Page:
Future University – Edge Zones
February 5, 2013 – 6:47 pm | Comments Off on Future University – Edge Zones

I’ve been thinking a bit about the future of the university, and it seems to me that a new model may be emerging, one that has something of the traditional sanctuary of a place of learning, but that innovatively engages communities, both local and international. There will, of course, have to be those preserves where students and teachers can contemplate their experience and learn together, but there must also be what, for the moment, one might think of as an edge zone where interactions of many kinds might take place.

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Home » Featured, Headline, Lean-Design

Lean Delivers High Performance through Impeccable Coordination

Submitted by on May 23, 2011 – 5:14 pmNo Comment

by Brian D. Anderson

Lean Project Delivery (LPD) in the design and construction of buildings promises a level of performance not possible under current practice. LPD does this by delivering three linked opportunities:

  • Impeccable Coordination
  • Projects as Production Systems
  • Projects as Collective Enterprise

Under current practice the effort put into the production of buildings is siloed, where independent teams work separately on tasks at disparate locations. Owners’ conduct early needs analysis, architects provide designs, construction managers order materials and coordinate schedules, trade partners install, assemble and deliver the final product, and often a separate consultant provides the commissioning. Each team member toils away in his or her own silo of narrowly defined practice with risks and rewards defined separately for each.

In my study and practice of LPD and being an avid sailor I have come to see that LPD is a lot like yacht racing. Impeccable coordination, working together as a system and shared reward in practice are analogous to the discipline and organization to win races.

In a yacht race, a fleet of boats, all navigating the same course with the same wind should sail to the end simultaneously. But each time a boat or crew makes a mistake they are set back by precious, unrecoverable seconds.  The captain and crew must execute each tack flawlessly, trim their sails precisely to the wind, and anticipate the push and pull of tides and currents.  The boat that makes the fewest mistakes along the course, wins.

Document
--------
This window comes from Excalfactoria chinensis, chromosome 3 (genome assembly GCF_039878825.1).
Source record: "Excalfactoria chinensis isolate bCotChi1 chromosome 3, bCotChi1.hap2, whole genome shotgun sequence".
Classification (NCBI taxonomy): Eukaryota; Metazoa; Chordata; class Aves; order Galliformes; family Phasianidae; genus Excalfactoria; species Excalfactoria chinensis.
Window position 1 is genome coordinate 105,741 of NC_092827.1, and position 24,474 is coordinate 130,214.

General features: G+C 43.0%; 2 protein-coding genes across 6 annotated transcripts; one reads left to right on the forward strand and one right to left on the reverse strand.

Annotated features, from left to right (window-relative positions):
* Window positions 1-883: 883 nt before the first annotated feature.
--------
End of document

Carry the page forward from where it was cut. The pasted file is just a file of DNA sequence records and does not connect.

During a race, crews plan out and execute a series of repetitive tasks; for example, on an upwind leg a crew must tack into the wind and tighten the sails to point as high as possible. On a reaching leg the team eases the sail to maximize the pull of the wind, and reconfigures their positions to distribute weight and adjust the hull position in the water. Each crewmember has a specific task and responsibility for each of these maneuvers. By constant and collective review and analysis crews are able to optimize boat speed over the course of the race.  While each member has an assigned task, it is the group’s collective responsibility to watch and be vigilant, constantly looking to see if a sail can be adjusted or a line pulled in or let out.  If changes in the wind are noticed, a crewmember will call out to the helmsman who will make the appropriate adjustments.  And very often if a crewmate cannot react fast enough to a sudden wind gust or if there is a mechanical failure, it is the readiness to assist across tasks that prevents minor mistakes from becoming catastrophes.

There are myriad activities surrounding the production of built facilities, and numerous people providing services. To optimize maximize performance our goal at Anderson Porter Design is to facilitate communication and coordination. Lean Project Delivery is a systematic approach that delivers much higher performance levels by putting people together on the same team or,  metaphorically, together in the same boat.

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